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Incident cardiovascular disease in patients diagnosed with multiple sclerosis: A multi-database study

Published:October 01, 2019DOI:https://doi.org/10.1016/j.msard.2019.101423

      Highlights

      • MS patients have higher incidence of CVD after MS diagnosis than matched patients.
      • The rate of venous thomboembolism is 2–3 times higher.
      • The rate of peripheral vascular disease is >2 times higher.
      • The rate of myocardial infarction is increased among female patients with MS.

      Abstract

      Background

      Recent data on rates of cardiovascular disease (CVD) in patients after MS diagnosis are sparse.

      Objective

      To describe incident CVD in MS patients after diagnosis compared with a matched non-MS population.

      Methods

      We conducted a matched cohort study in two separate electronic medical databases, the United States Department of Defense military health care system and the United Kingdom's Clinical Practice Research Datalink GOLD. The study population included all patients with a first recorded diagnosis of MS and no history of CVD or selected measurable comorbidities associated with CVD and matched non-MS patients who were also free of CVD and the CVD associated comorbidities. We identified incident CVD outcomes first recorded after the MS diagnosis / matched date and calculated incidence rates and incidence rate ratios by type of CVD.

      Results

      Rates of venous thromboembolism and peripheral vascular disease were 2-fold higher among MS than non-MS patients in both databases and the risk of myocardial infarction was 2.5 times higher among female MS patients compared with non-MS females in both databases. Other CVD outcomes were not consistent between databases.

      Conclusion

      MS patients in the UK and the US have increased risk of venous thromboembolism and peripheral vascular disease. The risk of myocardial infarction is increased among female MS patients.

      Keywords

      1. Introduction

      Multiple sclerosis (MS) is the most prevalent permanently disabling neurological disease among young adults in Europe and North America and is associated with diminished quality of life and high socio-economic cost (
      • Hassan-Smith G.
      • Douglas M.R.
      Epidemiology and diagnosis of multiple sclerosis.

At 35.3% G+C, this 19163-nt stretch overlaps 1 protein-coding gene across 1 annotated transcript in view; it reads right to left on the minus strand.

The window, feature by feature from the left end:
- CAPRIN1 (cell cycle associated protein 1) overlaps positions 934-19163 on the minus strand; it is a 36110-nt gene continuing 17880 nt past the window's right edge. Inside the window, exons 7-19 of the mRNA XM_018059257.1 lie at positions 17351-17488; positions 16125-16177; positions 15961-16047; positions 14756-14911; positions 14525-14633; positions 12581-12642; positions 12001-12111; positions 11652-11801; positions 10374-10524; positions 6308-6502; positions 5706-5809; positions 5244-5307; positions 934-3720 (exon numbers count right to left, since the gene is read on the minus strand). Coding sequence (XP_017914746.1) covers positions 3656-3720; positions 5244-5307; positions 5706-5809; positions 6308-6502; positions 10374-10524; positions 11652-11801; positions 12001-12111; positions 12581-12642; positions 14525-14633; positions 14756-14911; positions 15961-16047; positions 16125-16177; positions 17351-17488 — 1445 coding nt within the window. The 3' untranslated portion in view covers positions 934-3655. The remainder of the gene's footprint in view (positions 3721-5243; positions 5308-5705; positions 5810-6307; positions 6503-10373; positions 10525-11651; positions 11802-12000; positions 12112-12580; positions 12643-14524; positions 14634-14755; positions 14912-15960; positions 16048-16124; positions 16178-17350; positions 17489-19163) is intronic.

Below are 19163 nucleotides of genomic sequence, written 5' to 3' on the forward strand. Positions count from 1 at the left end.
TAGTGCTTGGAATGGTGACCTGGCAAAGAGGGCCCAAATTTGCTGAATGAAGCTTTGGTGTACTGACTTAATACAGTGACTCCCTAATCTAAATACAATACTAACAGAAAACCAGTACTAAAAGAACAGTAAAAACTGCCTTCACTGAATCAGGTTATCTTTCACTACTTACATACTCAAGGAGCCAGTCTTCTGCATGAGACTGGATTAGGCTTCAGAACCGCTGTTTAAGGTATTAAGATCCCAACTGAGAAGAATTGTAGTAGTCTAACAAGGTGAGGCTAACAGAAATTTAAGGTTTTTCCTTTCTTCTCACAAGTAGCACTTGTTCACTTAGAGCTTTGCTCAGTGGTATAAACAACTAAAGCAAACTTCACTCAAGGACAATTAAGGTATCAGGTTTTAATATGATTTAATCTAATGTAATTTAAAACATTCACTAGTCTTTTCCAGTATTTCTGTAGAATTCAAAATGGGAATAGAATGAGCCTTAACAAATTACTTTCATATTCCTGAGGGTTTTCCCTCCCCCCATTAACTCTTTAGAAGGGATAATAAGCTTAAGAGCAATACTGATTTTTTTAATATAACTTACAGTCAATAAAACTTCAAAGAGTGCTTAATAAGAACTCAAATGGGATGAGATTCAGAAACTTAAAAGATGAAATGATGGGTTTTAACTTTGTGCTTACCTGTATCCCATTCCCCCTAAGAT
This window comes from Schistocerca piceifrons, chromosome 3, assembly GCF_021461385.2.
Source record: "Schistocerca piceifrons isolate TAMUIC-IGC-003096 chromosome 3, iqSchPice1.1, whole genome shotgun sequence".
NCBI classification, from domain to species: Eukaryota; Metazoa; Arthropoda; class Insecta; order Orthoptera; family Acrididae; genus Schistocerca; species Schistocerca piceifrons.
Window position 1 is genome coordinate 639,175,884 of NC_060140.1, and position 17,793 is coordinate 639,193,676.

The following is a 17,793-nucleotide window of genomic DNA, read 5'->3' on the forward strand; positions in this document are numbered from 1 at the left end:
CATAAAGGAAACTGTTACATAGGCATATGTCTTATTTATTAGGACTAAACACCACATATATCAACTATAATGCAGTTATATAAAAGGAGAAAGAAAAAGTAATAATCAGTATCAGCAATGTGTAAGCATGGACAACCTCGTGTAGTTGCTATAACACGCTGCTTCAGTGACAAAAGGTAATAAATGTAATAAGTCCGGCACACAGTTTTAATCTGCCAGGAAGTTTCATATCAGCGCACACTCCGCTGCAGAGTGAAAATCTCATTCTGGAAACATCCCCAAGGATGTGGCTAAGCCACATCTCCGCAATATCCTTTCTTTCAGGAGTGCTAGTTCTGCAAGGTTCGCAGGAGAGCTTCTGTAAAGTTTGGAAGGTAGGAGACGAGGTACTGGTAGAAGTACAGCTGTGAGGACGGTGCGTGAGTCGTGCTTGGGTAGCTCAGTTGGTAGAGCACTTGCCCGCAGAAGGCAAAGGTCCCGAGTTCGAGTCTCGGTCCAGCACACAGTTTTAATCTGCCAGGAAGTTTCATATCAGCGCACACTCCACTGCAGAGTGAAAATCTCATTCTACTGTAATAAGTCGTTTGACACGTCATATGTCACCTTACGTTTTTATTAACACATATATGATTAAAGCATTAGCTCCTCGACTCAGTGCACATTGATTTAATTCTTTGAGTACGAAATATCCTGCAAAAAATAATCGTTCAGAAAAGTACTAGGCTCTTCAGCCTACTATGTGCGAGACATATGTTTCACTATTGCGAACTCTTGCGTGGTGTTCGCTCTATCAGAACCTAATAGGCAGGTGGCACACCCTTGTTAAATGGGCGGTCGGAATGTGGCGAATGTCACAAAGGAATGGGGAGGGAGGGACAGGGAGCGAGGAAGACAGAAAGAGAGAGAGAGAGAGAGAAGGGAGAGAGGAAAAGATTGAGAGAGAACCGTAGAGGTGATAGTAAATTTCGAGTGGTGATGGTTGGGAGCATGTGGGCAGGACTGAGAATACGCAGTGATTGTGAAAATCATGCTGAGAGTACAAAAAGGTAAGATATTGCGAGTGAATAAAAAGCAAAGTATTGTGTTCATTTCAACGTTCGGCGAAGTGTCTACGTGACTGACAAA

;
      • Noseworthy J.H.
      • Lucchinetti C.
      • Rodriguez M.
      • et al.
      Multiple sclerosis.
      ;
      • Pugliatti M.
      • Rosati G.
      • Carton H.
      • et al.
      The epidemiology of multiple sclerosis in Europe.
      ). A systematic review of prevalence and incidence of cardiac, cerebrovascular and peripheral vascular diseases in multiple sclerosis patients identified multiple studies that found higher prevalences of vascular comorbidities among MS patients compared with the general population, but few studies that specifically reported on the incidence of cardiovascular disease (CVD) (
      • Marrie R.A.
      • Reider N.
      • Cohen J.
      • et al.
      A systematic review of the incidence and prevalence of cardiac, cerebrovascular, and peripheral vascular disease in multiple sclerosis.
      ;
      • Marrie R.A.
      • Garland A.
      • Schaffer S.A.
      • et al.
      Traditional risk factors may not explain increased incidence of myocardial infarction in MS.
      ). Studies that reported the incidence of CVD after MS diagnosis observed inconsistent results, particularly for ischemic heart diseases. Prior studies have reported rates of myocardial infarction (MI) varying from 18% to 85% higher for MS patients than non-MS patients (
      • Marrie R.A.
      • Garland A.
      • Schaffer S.A.
      • et al.
      Traditional risk factors may not explain increased incidence of myocardial infarction in MS.
      ;
      • Jadidi E.
      • Mohammadi M.
      • Moradi T
      High risk of cardiovascular diseases after diagnosis of multiple sclerosis.
      ;
      • Christiansen C.F.
      • Christensen S.
      • Farkas D.K.
      • et al.
      Risk of arterial cardiovascular diseases in patients with multiple sclerosis: a population-based cohort study.
      ), while other studies that categorized CVD outcomes differently reported the rates of any ischemic heart disease to be the same (
      • Marrie R.A.
      • Fisk J.
      • Tremlett H.
      • et al.
      Differing trends in the incidence of vascular comorbidity in MS and the general population.
      ) or 12% lower (
      • Roshanisefat H.
      • Bahmanyar S.
      • Hillert J.
      • et al.
      Multiple sclerosis clinical course and cardiovascular disease risk - Swedish cohort study.
      ) for MS compared with non-MS patients.
      Previous studies have found that patients have higher prevalence of many comorbidities strongly associated with CVD at MS diagnosis compared to an age- and sex-matched general population (